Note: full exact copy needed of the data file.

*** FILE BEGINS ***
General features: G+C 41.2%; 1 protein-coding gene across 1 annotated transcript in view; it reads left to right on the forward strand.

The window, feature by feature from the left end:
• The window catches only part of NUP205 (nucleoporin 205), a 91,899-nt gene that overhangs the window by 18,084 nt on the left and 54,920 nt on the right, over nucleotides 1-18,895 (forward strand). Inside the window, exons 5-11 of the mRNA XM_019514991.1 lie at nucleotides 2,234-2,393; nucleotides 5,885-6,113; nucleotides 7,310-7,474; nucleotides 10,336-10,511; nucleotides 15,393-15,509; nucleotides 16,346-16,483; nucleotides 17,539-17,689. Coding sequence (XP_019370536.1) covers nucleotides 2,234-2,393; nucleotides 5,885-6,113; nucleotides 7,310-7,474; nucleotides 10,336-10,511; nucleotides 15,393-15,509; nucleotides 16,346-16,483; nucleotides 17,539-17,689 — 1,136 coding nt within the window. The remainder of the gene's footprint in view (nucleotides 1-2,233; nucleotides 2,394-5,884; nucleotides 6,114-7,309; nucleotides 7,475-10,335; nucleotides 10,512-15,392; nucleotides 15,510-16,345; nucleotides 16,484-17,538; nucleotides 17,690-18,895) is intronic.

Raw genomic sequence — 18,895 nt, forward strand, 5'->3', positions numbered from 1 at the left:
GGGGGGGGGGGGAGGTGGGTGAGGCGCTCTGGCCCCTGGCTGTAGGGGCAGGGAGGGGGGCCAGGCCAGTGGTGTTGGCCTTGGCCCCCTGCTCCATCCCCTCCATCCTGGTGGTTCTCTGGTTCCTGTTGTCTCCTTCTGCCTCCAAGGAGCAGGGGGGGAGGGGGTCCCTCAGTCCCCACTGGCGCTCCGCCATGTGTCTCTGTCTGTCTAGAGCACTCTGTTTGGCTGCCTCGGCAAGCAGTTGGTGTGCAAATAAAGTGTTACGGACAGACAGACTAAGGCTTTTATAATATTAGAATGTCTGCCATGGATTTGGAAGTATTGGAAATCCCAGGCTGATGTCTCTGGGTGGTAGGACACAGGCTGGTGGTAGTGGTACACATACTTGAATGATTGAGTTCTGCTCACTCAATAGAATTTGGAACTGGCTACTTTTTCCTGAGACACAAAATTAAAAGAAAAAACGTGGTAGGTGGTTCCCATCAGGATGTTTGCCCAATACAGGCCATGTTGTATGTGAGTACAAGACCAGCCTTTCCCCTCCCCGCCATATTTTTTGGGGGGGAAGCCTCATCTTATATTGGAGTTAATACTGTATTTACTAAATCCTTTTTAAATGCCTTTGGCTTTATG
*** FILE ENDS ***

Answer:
General features: G+C 41.2%; 1 protein-coding gene across 1 annotated transcript in view; it reads left to right on the forward strand.

The window, feature by feature from the left end:
• The window catches only part of NUP205 (nucleoporin 205), a 91,899-nt gene that overhangs the window by 18,084 nt on the left and 54,920 nt on the right, over nucleotides 1-18,895 (forward strand). Inside the window, exons 5-11 of the mRNA XM_019514991.1 lie at nucleotides 2,234-2,393; nucleotides 5,885-6,113; nucleotides 7,310-7,474; nucleotides 10,336-10,511; nucleotides 15,393-15,509; nucleotides 16,346-16,483; nucleotides 17,539-17,689. Coding sequence (XP_019370536.1) covers nucleotides 2,234-2,393; nucleotides 5,885-6,113; nucleotides 7,310-7,474; nucleotides 10,336-10,511; nucleotides 15,393-15,509; nucleotides 16,346-16,483; nucleotides 17,539-17,689 — 1,136 coding nt within the window. The remainder of the gene's footprint in view (nucleotides 1-2,233; nucleotides 2,394-5,884; nucleotides 6,114-7,309; nucleotides 7,475-10,335; nucleotides 10,512-15,392; nucleotides 15,510-16,345; nucleotides 16,484-17,538; nucleotides 17,690-18,895) is intronic.

Raw genomic sequence — 18,895 nt, forward strand, 5'->3', positions numbered from 1 at the left:
GGGGGGGGGGGGAGGTGGGTGAGGCGCTCTGGCCCCTGGCTGTAGGGGCAGGGAGGGGGGCCAGGCCAGTGGTGTTGGCCTTGGCCCCCTGCTCCATCCCCTCCATCCTGGTGGTTCTCTGGTTCCTGTTGTCTCCTTCTGCCTCCAAGGAGCAGGGGGGGAGGGGGTCCCTCAGTCCCCACTGGCGCTCCGCCATGTGTCTCTGTCTGTCTAGAGCACTCTGTTTGGCTGCCTCGGCAAGCAGTTGGTGTGCAAATAAAGTGTTACGGACAGACAGACTAAGGCTTTTATAATATTAGAATGTCTGCCATGGATTTGGAAGTATTGGAAATCCCAGGCTGATGTCTCTGGGTGGTAGGACACAGGCTGGTGGTAGTGGTACACATACTTGAATGATTGAGTTCTGCTCACTCAATAGAATTTGGAACTGGCTACTTTTTCCTGAGACACAAAATTAAAAGAAAAAACGTGGTAGGTGGTTCCCATCAGGATGTTTGCCCAATACAGGCCATGTTGTATGTGAGTACAAGACCAGCCTTTCCCCTCCCCGCCATATTTTTTGGGGGGGAAGCCTCATCTTATATTGGAGTTAATACTGTATTTACTAAATCCTTTTTAAATGCCTTTGGCTTTATG